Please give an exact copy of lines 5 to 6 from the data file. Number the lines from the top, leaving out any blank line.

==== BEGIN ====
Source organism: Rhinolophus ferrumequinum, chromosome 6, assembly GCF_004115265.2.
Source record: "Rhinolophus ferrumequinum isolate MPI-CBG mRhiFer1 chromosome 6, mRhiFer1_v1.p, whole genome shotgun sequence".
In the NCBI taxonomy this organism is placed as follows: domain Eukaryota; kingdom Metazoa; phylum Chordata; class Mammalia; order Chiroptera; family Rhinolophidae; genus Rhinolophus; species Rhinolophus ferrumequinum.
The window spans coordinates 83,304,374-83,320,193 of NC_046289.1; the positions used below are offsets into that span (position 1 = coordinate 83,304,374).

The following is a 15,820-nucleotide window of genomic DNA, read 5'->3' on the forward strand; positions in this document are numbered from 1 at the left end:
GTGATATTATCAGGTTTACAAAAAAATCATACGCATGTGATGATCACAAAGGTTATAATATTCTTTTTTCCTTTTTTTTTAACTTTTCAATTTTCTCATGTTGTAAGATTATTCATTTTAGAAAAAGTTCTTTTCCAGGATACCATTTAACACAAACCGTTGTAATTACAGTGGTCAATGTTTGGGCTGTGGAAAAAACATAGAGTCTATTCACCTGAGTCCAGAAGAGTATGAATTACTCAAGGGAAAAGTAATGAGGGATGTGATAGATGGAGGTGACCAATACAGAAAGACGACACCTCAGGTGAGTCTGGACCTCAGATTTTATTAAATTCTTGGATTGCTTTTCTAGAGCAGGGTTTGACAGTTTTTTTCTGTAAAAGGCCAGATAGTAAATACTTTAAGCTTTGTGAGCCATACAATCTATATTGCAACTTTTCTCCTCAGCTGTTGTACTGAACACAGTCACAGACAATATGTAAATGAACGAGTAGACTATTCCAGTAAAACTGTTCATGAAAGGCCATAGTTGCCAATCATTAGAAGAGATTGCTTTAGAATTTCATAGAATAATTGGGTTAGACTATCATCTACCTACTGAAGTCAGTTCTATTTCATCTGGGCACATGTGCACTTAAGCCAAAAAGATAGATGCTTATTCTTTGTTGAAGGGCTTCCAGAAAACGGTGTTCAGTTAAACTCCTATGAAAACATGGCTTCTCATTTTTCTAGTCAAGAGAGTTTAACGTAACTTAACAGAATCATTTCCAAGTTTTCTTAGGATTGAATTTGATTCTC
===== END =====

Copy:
The following is a 15,820-nucleotide window of genomic DNA, read 5'->3' on the forward strand; positions in this document are numbered from 1 at the left end:
GTGATATTATCAGGTTTACAAAAAAATCATACGCATGTGATGATCACAAAGGTTATAATATTCTTTTTTCCTTTTTTTTTAACTTTTCAATTTTCTCATGTTGTAAGATTATTCATTTTAGAAAAAGTTCTTTTCCAGGATACCATTTAACACAAACCGTTGTAATTACAGTGGTCAATGTTTGGGCTGTGGAAAAAACATAGAGTCTATTCACCTGAGTCCAGAAGAGTATGAATTACTCAAGGGAAAAGTAATGAGGGATGTGATAGATGGAGGTGACCAATACAGAAAGACGACACCTCAGGTGAGTCTGGACCTCAGATTTTATTAAATTCTTGGATTGCTTTTCTAGAGCAGGGTTTGACAGTTTTTTTCTGTAAAAGGCCAGATAGTAAATACTTTAAGCTTTGTGAGCCATACAATCTATATTGCAACTTTTCTCCTCAGCTGTTGTACTGAACACAGTCACAGACAATATGTAAATGAACGAGTAGACTATTCCAGTAAAACTGTTCATGAAAGGCCATAGTTGCCAATCATTAGAAGAGATTGCTTTAGAATTTCATAGAATAATTGGGTTAGACTATCATCTACCTACTGAAGTCAGTTCTATTTCATCTGGGCACATGTGCACTTAAGCCAAAAAGATAGATGCTTATTCTTTGTTGAAGGGCTTCCAGAAAACGGTGTTCAGTTAAACTCCTATGAAAACATGGCTTCTCATTTTTCTAGTCAAGAGAGTTTAACGTAACTTAACAGAATCATTTCCAAGTTTTCTTAGGATTGAATTTGATTCTC